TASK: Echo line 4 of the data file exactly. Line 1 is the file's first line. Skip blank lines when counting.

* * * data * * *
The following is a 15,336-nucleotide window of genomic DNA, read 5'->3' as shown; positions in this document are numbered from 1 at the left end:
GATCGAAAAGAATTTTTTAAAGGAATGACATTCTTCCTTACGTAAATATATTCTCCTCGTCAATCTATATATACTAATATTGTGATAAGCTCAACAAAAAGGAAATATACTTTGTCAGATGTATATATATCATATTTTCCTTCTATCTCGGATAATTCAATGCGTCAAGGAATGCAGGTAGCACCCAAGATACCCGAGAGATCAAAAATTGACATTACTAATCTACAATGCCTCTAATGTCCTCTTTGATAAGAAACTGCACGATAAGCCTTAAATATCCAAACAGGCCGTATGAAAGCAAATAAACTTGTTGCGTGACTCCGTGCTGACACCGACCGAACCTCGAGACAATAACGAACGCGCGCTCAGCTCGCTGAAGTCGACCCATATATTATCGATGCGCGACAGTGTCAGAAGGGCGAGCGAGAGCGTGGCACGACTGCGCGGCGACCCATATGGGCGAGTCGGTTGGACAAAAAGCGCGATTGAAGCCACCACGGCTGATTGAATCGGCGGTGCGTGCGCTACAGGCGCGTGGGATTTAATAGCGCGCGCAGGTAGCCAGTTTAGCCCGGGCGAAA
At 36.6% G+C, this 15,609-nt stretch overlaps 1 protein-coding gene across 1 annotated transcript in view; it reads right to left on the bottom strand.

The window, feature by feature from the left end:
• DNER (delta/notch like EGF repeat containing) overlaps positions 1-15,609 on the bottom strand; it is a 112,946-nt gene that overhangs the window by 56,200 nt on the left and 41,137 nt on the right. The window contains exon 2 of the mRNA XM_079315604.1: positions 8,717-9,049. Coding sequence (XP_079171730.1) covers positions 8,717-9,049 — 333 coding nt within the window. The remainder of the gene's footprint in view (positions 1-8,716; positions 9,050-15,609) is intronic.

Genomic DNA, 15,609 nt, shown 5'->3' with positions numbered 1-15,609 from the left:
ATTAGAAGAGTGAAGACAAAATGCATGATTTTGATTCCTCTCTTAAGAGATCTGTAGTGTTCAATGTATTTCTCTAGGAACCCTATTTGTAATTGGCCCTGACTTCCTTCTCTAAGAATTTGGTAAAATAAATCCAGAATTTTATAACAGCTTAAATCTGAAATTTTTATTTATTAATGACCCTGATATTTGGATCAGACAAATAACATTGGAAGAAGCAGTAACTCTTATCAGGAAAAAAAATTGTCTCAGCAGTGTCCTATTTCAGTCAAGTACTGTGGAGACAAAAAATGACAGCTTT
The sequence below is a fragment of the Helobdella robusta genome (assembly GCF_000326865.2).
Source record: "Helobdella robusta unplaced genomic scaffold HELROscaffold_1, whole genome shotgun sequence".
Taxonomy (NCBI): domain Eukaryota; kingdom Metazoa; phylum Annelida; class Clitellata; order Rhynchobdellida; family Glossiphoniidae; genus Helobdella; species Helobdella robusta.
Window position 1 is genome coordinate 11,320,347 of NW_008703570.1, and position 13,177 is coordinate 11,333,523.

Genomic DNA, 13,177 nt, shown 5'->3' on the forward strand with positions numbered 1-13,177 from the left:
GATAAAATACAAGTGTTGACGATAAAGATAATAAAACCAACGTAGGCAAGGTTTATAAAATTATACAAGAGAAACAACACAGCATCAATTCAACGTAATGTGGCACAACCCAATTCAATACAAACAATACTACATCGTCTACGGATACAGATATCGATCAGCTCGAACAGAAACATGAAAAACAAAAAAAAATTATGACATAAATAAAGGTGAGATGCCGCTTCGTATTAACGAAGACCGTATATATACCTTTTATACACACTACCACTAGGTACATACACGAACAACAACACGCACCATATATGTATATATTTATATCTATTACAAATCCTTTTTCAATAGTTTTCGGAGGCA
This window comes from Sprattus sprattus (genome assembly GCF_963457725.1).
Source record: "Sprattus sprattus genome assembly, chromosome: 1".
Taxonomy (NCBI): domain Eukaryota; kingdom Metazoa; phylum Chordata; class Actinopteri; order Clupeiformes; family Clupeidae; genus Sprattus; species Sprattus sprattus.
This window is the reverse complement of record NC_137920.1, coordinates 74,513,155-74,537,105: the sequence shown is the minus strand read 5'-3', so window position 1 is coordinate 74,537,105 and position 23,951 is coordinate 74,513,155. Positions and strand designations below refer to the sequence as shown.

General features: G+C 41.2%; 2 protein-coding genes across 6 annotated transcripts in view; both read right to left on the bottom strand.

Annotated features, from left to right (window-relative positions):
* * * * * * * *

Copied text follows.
The window, feature by feature from the left end: